July 30 (Bloomberg) -- Forget emulating Muhammad Ali: Yamaguchi Falcao says he gets enough public money as an Olympic boxer to avoid turning professional.
Falcao, who won his first-round bout at the London games today, gets a living allowance from Brazilian state oil company Petroleo Brasileiro SA. He said he may also box at the 2016 Olympics in Rio de Janeiro. Ali turned pro after winning gold as a teenager in Rome in 1960 and went on to become world heavyweight champion.
“We live better as Olympic athletes than as pros,” Falcao, 24, said in an interview.
Falcao beat India’s Sumit Sangwan 15-14 in the light-heavyweight round of 32. One of 18 children of a free-style fighter, he is among athletes benefiting as companies including Petrobras, Banco Bradesco SA and Grupo Safra SA divert up to 1 percent of their tax bill to sponsor Olympic athletes under a 2006 Brazilian law to promote sports. In return, their brands get an image boost.
The backing of elite sports may deprive worthier social projects, according to Carlos Giannazi, a school director turned deputy in the Sao Paulo state government. He filed an objection in March after former Formula One champion Emerson Fittipaldi used the sports incentive law to bankroll the auto racing career of his 15-year-old grandson Pietro with 1 million reais ($489,000) of his tax bill.
Fittipaldi’s business interests include limited-edition helicopters and a plantation of 500,000 orange trees outside Sao Paulo. Sueli Gomes, a spokeswoman for Fittipaldi’s group of companies, didn’t respond to a telephone call and e-mail requesting comment.
“He’s a rich man,” Giannazi said. “There are a lot of teenagers in Sao Paulo who don’t have any chance at all to play sports.”
Bradesco, Brazil’s second-biggest bank by market value, is using more than 3 million reais to back Olympic sports from synchronized swimming to sailing, according to Brazilian Sports Ministry data. One beneficiary, Ricardo Winicki, an Olympic windsurfer from Rio, said it has helped him get access to a sports psychologist and meteorologist, according to a federation news release.
“For the first time in 20 years of career, I have an entire team by my side,” Winicki, 32, said.
Fencing in Venice
Olympic fencer Guilherme Amaral, a 19-year-old biology student from the southern city of Porto Alegre, said by telephone he traveled to tournaments in Venice and Paris to prepare for the London games thanks to Petrobras tax money. Petrobras is bankrolling 196 athletes and coaches in Olympic sports with 18 million reais this year.
The tax receipts of Safra Vide e Previdencia, an insurance unit of billionaire Joseph Safra’s banking group, helped fund triathlete Juraci Moreira’s Olympic training with 100,000 reais in 2010, according to Sports Ministry data. Moreira failed to qualify.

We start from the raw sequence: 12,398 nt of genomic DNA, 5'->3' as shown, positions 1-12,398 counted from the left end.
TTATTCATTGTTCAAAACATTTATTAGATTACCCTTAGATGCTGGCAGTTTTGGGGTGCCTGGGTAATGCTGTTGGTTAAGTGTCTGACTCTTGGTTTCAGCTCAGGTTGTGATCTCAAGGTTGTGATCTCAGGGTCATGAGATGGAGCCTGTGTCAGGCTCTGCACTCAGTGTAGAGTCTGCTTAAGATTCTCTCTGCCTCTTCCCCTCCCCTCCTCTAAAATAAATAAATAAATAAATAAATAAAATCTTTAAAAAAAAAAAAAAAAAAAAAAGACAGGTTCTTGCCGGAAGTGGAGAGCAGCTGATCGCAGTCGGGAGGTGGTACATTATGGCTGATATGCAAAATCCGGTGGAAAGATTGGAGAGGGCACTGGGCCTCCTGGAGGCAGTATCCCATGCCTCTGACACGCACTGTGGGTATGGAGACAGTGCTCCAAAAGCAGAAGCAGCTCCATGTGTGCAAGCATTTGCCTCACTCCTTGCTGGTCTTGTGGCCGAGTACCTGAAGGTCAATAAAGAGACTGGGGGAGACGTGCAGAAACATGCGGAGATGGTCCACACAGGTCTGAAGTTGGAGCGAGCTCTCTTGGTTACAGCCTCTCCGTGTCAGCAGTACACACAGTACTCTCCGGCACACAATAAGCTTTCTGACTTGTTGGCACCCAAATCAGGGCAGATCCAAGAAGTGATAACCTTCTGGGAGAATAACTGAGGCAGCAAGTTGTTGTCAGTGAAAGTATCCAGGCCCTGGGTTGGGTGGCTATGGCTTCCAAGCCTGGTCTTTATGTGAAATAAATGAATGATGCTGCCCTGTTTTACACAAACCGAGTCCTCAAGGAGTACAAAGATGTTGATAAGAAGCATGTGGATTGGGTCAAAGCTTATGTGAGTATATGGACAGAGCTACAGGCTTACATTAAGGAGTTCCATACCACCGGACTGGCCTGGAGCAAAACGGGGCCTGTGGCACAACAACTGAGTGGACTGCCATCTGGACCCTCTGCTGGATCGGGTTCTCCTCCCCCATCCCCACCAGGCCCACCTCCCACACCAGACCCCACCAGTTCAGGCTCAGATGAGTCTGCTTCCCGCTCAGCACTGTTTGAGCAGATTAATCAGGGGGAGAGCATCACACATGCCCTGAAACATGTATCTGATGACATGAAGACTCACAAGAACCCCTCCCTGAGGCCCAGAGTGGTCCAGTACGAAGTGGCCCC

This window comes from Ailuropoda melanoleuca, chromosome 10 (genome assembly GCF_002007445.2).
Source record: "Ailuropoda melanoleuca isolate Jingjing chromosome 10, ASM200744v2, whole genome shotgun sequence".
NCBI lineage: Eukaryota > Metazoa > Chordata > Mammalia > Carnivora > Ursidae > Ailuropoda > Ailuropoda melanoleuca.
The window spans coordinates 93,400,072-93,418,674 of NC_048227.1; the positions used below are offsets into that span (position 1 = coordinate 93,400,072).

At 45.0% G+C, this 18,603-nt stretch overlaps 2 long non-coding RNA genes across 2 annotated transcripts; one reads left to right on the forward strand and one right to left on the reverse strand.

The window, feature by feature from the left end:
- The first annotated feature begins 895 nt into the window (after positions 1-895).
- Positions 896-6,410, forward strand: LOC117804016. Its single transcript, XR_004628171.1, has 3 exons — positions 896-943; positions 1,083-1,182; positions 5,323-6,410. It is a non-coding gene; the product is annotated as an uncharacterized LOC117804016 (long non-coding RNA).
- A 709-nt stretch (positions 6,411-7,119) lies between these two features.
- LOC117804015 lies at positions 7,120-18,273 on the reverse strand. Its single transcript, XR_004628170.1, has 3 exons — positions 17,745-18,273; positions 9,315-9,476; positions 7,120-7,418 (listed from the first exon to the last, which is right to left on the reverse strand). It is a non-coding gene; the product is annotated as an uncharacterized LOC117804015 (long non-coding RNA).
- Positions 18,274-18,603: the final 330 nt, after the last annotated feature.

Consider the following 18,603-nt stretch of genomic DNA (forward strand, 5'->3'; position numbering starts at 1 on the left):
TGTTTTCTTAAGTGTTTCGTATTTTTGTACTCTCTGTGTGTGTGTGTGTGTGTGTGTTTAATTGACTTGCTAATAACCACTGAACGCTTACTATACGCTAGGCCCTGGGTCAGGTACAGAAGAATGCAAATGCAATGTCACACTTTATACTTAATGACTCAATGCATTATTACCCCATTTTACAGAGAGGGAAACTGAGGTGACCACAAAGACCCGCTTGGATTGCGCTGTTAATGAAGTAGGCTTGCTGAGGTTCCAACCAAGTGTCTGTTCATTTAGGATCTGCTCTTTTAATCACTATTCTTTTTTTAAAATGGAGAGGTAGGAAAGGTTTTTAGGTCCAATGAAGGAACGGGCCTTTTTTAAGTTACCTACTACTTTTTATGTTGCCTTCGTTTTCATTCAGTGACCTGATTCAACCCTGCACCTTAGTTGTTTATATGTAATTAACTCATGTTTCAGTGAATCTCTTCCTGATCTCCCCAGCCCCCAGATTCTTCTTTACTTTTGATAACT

The Brazilian Confederation of Ice Sports is seeking more than 484,000 reais to back a Brazilian Olympic bobsled team, the data shows.
More companies are using tax money to support Olympic athletes since 2009, when Rio won the right to host the summer games after London, Daniel Varsano, a spokesman for the Brazilian Olympic Committee, said.
“It’s an easy way for companies to link themselves with the games” Ferran Brunet, a professor at the Center for Olympic Studies in Barcelona, said.
The drawback is dealing with bureaucracy involved with government agencies, according to Lamartine DaCosta, professor of sports management at Rio’s University Gama Filho. Funding has to be approved by the Sports Ministry and reviewed by state courts, he said.
Brazil may not boost its medal count until after the Rio games because it takes years to develop athletes, DaCosta said. Brazil, which won 15 medals at the 2008 Beijing games, expects 13 to 18 in London, Varsano said.
Falcao, dripping with sweat in a blue singlet and shorts after his match, said Brazil could get its first boxing medal since 1968 thanks to Petrobras support. His brother, Esquiva, is competing in the middleweight division at the games with the oil company’s support.
To be sure, neither brother is enriching himself with tax money. Petrobras caps the living allowance of each athlete it supports to 3,100 reais per month, matching the federal government’s own maximum grant.
Still, Yamaguchi, named after his father’s Japanese judo instructor, has a team including a nutritionist and physiotherapist that’s the envy of some pros. In return, he helps promote the oil company, appearing on television in June in a polo shirt bearing its logo.
“In Brazil, pros don’t have any support,” Falcao said. “Thanks to God, with Petrobras we have all kind of support.”
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